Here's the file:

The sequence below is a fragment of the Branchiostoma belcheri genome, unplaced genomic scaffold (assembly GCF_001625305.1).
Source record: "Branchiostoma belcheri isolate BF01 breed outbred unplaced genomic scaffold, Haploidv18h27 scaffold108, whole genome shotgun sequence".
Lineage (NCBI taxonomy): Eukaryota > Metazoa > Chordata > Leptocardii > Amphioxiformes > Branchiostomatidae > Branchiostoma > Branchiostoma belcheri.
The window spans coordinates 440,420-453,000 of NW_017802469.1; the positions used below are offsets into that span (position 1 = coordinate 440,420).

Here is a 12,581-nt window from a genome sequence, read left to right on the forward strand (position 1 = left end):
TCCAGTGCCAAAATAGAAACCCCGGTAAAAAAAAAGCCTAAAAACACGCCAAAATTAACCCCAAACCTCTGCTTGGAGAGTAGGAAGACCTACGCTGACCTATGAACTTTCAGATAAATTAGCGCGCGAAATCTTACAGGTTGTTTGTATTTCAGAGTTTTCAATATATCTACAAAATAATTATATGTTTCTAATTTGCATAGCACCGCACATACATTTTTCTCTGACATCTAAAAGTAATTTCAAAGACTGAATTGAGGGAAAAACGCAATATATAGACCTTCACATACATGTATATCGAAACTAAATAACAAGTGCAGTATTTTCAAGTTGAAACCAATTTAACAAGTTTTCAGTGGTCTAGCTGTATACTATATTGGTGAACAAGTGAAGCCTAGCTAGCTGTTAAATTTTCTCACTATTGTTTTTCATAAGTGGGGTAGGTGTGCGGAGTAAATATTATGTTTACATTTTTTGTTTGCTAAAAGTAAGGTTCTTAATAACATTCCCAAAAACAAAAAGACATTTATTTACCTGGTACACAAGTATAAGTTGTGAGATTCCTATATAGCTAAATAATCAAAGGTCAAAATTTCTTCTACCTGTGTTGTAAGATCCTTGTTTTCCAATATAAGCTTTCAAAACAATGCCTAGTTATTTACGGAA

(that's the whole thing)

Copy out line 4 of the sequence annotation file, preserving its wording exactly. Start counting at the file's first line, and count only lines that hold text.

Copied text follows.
The window spans coordinates 440,420-453,000 of NW_017802469.1; the positions used below are offsets into that span (position 1 = coordinate 440,420).